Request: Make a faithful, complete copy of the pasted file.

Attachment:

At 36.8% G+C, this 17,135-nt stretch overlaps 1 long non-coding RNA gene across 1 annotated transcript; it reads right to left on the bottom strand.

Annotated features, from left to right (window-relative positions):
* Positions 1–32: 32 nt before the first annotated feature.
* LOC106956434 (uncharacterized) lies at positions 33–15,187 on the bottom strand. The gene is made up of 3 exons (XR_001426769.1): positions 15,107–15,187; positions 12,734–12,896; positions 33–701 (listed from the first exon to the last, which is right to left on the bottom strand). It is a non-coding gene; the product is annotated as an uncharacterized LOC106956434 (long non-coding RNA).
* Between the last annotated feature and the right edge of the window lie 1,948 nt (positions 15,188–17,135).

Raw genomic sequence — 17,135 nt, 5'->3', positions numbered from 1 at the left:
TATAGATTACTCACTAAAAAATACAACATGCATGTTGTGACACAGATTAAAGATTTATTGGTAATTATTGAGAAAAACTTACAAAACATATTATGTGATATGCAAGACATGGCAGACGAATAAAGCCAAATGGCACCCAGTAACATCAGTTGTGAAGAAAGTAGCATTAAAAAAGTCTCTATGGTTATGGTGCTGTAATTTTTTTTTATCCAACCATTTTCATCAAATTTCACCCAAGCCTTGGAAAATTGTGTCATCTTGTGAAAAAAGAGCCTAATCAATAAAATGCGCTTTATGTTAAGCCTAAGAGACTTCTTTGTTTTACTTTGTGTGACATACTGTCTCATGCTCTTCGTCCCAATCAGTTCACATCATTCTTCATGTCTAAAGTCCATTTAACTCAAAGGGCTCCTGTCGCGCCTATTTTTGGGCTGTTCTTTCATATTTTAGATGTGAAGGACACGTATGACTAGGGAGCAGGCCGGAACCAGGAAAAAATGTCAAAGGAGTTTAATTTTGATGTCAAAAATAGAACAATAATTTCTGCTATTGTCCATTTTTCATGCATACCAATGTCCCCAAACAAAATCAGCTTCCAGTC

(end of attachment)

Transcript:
At 36.8% G+C, this 17,135-nt stretch overlaps 1 long non-coding RNA gene across 1 annotated transcript; it reads right to left on the bottom strand.

Annotated features, from left to right (window-relative positions):
* Positions 1–32: 32 nt before the first annotated feature.
* LOC106956434 (uncharacterized) lies at positions 33–15,187 on the bottom strand. The gene is made up of 3 exons (XR_001426769.1): positions 15,107–15,187; positions 12,734–12,896; positions 33–701 (listed from the first exon to the last, which is right to left on the bottom strand). It is a non-coding gene; the product is annotated as an uncharacterized LOC106956434 (long non-coding RNA).
* Between the last annotated feature and the right edge of the window lie 1,948 nt (positions 15,188–17,135).

Raw genomic sequence — 17,135 nt, 5'->3', positions numbered from 1 at the left:
TATAGATTACTCACTAAAAAATACAACATGCATGTTGTGACACAGATTAAAGATTTATTGGTAATTATTGAGAAAAACTTACAAAACATATTATGTGATATGCAAGACATGGCAGACGAATAAAGCCAAATGGCACCCAGTAACATCAGTTGTGAAGAAAGTAGCATTAAAAAAGTCTCTATGGTTATGGTGCTGTAATTTTTTTTTATCCAACCATTTTCATCAAATTTCACCCAAGCCTTGGAAAATTGTGTCATCTTGTGAAAAAAGAGCCTAATCAATAAAATGCGCTTTATGTTAAGCCTAAGAGACTTCTTTGTTTTACTTTGTGTGACATACTGTCTCATGCTCTTCGTCCCAATCAGTTCACATCATTCTTCATGTCTAAAGTCCATTTAACTCAAAGGGCTCCTGTCGCGCCTATTTTTGGGCTGTTCTTTCATATTTTAGATGTGAAGGACACGTATGACTAGGGAGCAGGCCGGAACCAGGAAAAAATGTCAAAGGAGTTTAATTTTGATGTCAAAAATAGAACAATAATTTCTGCTATTGTCCATTTTTCATGCATACCAATGTCCCCAAACAAAATCAGCTTCCAGTC